Monday, 10 September 2012

Paper Napoleonic battalions

In my day job I make stuff out of card. Mostly promotional stuff, point-of-sale and packaging. So I frequent the paper modelling section of TMP a bit and like to see and even try out other people's creations. There are lots of paper armies freely available on the internet and most of those are of the 2d stand-up variety. There are some really nice examples out there including the frankly bonkers amount of stuff at Junior General.
I had an idea to create Napoleonic battalions of a small scale (10mm) as 3D boxes rather than 2D cutouts and here are the results to date.
 British in line, column and square
 Card flags inserted into slots on the top
 Font and side illustrations
 The French in line, column and square
 The French advance in line (it did happen!)
 The French advance in column (thats more like it)

The boxes are actually about 12mm in height. The other dimensions, frontage and depth are still a work in progress as I'm not working to any rule set in particular. Line and column battalions are 2 to an A4/Letter sheet. Battalions in square are a bit more complex and are only one to a sheet. They can be scaled up or down for different gaming scales although I'd imagine they are less impressive at the larger sizes.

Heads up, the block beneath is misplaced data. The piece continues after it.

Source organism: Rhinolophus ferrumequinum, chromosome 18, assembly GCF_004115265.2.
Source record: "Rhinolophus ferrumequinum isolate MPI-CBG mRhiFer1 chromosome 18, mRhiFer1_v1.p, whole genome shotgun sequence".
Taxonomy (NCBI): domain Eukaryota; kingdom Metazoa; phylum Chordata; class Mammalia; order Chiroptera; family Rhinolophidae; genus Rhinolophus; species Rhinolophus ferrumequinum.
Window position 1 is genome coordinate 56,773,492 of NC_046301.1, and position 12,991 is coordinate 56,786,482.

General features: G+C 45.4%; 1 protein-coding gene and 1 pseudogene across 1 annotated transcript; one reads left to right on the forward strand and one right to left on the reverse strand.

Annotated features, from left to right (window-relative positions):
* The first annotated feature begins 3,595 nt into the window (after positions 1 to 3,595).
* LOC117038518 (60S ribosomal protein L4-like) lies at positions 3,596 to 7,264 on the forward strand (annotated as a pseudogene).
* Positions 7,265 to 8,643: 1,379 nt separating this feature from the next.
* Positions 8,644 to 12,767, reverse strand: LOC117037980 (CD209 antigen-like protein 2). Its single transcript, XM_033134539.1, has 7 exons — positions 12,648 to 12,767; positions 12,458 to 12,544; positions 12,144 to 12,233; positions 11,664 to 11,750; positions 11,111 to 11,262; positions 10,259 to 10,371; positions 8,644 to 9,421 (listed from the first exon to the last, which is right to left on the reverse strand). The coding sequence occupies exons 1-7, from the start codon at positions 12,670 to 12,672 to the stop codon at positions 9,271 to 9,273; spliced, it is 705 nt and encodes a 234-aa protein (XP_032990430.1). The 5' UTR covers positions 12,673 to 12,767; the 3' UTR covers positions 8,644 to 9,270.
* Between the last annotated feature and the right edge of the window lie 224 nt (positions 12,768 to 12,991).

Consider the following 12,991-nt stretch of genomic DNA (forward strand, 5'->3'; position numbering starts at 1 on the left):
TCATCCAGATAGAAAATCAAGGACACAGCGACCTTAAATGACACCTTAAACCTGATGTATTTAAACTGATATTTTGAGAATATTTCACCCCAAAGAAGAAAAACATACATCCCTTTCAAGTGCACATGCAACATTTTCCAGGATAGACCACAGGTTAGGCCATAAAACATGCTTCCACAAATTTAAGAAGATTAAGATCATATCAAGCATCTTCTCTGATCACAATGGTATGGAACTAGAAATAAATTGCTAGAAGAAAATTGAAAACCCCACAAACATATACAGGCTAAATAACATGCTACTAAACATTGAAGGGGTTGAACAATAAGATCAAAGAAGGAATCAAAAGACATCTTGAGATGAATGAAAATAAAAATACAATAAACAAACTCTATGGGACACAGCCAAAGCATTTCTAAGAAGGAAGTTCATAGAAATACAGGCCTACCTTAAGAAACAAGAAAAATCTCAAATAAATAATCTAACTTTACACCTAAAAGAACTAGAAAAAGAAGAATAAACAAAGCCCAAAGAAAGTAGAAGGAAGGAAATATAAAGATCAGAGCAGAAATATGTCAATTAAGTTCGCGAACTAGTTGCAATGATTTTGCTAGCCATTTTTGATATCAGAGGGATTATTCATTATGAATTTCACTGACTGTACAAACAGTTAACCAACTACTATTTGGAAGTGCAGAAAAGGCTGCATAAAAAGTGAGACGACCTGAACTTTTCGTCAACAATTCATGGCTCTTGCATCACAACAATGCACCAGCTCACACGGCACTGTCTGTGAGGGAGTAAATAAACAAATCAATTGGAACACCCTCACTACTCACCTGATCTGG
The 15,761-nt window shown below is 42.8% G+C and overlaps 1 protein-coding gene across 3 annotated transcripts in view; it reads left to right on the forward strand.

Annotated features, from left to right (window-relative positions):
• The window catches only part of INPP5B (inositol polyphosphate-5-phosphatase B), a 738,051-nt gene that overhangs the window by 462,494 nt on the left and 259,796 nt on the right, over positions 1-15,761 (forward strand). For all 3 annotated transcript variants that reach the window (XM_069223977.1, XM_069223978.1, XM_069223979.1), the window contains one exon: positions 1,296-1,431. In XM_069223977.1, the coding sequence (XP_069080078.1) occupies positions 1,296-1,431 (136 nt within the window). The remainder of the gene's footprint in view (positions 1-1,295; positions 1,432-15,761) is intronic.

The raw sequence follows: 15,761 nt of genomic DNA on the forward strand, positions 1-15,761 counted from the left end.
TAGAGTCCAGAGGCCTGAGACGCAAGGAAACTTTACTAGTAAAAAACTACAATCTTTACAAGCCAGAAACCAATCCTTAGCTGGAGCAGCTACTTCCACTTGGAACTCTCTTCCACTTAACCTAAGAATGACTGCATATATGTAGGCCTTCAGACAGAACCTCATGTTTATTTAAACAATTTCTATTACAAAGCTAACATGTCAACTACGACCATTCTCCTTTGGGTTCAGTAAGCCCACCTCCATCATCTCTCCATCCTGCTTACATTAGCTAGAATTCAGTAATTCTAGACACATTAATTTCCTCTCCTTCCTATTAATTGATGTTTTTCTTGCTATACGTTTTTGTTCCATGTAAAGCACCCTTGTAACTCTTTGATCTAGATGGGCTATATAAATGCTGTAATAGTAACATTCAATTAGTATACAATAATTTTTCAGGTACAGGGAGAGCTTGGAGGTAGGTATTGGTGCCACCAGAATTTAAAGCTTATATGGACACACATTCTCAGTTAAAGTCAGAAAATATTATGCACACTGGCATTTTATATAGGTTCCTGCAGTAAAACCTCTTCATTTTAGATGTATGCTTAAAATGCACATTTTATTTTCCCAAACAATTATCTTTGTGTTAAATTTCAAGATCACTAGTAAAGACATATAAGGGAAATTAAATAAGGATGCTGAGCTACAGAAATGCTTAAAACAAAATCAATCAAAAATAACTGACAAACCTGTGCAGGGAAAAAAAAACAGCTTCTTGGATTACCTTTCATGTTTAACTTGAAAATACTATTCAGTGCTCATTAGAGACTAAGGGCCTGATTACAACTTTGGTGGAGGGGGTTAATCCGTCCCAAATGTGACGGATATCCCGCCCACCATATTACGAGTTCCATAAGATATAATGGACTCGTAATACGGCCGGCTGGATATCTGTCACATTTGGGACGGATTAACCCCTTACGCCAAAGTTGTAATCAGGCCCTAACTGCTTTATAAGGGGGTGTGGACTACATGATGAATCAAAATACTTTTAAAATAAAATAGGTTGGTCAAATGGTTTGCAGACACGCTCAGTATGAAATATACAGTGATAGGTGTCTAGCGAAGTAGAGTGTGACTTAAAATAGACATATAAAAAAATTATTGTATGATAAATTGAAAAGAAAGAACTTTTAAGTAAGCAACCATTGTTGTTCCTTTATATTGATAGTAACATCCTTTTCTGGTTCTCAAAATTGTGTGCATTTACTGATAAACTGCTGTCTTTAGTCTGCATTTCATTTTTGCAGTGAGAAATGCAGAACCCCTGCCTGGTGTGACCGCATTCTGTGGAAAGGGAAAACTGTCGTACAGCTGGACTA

Once there are a few on the table they look quite convincing (I'm biased obviously). Below is an enlargement of the individual troop illustrations. I can appreciate that some purists will find errors in uniform and kit but they were never meant to be seen at this size.

Finally I have included a sample of the British in line:

and the French in column for people to try:

Please remember to click the image and then right click and select 'save image' to download and print.


  1. very nice indeed, I like the concept. The product that I could really go for would be various elements that I could buy to try out various rule sets. The ruleset on my desk at the moment is Field of Glory Napoleonic and such blocks would be most ufeful; especially if they were of a size to glue around a foam board or balsa core.

  2. Thanks for your comments guys, Graham see latest post for a more flexible incarnation of this idea.